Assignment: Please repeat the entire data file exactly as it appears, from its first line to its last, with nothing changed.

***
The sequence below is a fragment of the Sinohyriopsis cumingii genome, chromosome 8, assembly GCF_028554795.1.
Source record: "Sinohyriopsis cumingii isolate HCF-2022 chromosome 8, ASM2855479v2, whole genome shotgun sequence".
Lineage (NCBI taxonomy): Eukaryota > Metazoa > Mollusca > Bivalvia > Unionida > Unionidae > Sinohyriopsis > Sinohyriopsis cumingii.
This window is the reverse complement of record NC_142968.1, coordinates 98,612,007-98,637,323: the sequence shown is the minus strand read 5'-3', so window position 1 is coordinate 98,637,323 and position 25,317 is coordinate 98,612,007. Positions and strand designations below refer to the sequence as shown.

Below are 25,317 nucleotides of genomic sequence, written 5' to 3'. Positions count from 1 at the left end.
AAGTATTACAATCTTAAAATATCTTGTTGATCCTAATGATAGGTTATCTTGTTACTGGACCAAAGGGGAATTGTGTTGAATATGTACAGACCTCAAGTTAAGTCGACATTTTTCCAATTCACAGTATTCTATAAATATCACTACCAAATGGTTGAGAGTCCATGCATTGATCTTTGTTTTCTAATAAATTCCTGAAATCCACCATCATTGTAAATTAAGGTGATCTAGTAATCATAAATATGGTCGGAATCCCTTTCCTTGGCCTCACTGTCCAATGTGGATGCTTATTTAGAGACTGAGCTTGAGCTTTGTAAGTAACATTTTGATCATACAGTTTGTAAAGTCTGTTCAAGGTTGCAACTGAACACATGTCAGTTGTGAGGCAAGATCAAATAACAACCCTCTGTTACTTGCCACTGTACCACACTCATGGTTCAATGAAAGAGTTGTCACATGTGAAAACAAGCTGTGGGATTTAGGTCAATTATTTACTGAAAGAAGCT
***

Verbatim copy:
The sequence below is a fragment of the Sinohyriopsis cumingii genome, chromosome 8, assembly GCF_028554795.1.
Source record: "Sinohyriopsis cumingii isolate HCF-2022 chromosome 8, ASM2855479v2, whole genome shotgun sequence".
Lineage (NCBI taxonomy): Eukaryota > Metazoa > Mollusca > Bivalvia > Unionida > Unionidae > Sinohyriopsis > Sinohyriopsis cumingii.
This window is the reverse complement of record NC_142968.1, coordinates 98,612,007-98,637,323: the sequence shown is the minus strand read 5'-3', so window position 1 is coordinate 98,637,323 and position 25,317 is coordinate 98,612,007. Positions and strand designations below refer to the sequence as shown.

Below are 25,317 nucleotides of genomic sequence, written 5' to 3'. Positions count from 1 at the left end.
AAGTATTACAATCTTAAAATATCTTGTTGATCCTAATGATAGGTTATCTTGTTACTGGACCAAAGGGGAATTGTGTTGAATATGTACAGACCTCAAGTTAAGTCGACATTTTTCCAATTCACAGTATTCTATAAATATCACTACCAAATGGTTGAGAGTCCATGCATTGATCTTTGTTTTCTAATAAATTCCTGAAATCCACCATCATTGTAAATTAAGGTGATCTAGTAATCATAAATATGGTCGGAATCCCTTTCCTTGGCCTCACTGTCCAATGTGGATGCTTATTTAGAGACTGAGCTTGAGCTTTGTAAGTAACATTTTGATCATACAGTTTGTAAAGTCTGTTCAAGGTTGCAACTGAACACATGTCAGTTGTGAGGCAAGATCAAATAACAACCCTCTGTTACTTGCCACTGTACCACACTCATGGTTCAATGAAAGAGTTGTCACATGTGAAAACAAGCTGTGGGATTTAGGTCAATTATTTACTGAAAGAAGCT